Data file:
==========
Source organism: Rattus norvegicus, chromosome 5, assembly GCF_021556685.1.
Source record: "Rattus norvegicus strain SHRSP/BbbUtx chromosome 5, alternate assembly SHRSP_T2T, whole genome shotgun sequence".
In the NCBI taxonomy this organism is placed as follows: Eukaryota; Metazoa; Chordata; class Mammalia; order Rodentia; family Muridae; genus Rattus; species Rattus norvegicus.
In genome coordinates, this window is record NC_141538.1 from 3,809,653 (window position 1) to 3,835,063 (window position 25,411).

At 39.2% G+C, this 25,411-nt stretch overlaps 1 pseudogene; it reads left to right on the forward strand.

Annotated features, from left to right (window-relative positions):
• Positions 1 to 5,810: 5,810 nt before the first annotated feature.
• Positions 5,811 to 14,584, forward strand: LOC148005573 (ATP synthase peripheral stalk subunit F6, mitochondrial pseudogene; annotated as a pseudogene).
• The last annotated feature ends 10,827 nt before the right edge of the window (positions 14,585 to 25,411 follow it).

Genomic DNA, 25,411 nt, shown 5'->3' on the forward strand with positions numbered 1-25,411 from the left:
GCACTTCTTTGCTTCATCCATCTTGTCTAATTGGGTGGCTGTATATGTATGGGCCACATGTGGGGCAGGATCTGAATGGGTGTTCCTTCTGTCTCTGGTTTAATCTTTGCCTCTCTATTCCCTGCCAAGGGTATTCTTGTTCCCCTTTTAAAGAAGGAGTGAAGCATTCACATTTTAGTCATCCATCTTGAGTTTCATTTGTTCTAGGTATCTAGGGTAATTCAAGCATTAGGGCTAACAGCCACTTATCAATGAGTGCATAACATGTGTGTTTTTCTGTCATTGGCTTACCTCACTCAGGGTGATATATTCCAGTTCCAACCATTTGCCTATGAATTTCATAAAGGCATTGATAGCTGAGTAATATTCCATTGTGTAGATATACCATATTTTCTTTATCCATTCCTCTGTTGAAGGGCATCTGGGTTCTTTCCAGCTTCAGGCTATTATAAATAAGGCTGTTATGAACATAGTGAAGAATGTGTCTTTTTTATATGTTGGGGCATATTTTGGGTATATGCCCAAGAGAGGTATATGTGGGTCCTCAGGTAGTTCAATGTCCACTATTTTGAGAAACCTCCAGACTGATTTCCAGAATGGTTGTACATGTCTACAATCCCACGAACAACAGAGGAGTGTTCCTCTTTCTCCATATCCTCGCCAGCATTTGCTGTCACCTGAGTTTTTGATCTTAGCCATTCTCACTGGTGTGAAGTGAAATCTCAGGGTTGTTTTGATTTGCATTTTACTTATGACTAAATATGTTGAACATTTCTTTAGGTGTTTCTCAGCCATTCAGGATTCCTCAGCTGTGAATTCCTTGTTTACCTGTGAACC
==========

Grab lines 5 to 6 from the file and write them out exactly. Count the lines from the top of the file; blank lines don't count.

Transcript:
At 39.2% G+C, this 25,411-nt stretch overlaps 1 pseudogene; it reads left to right on the forward strand.

Annotated features, from left to right (window-relative positions):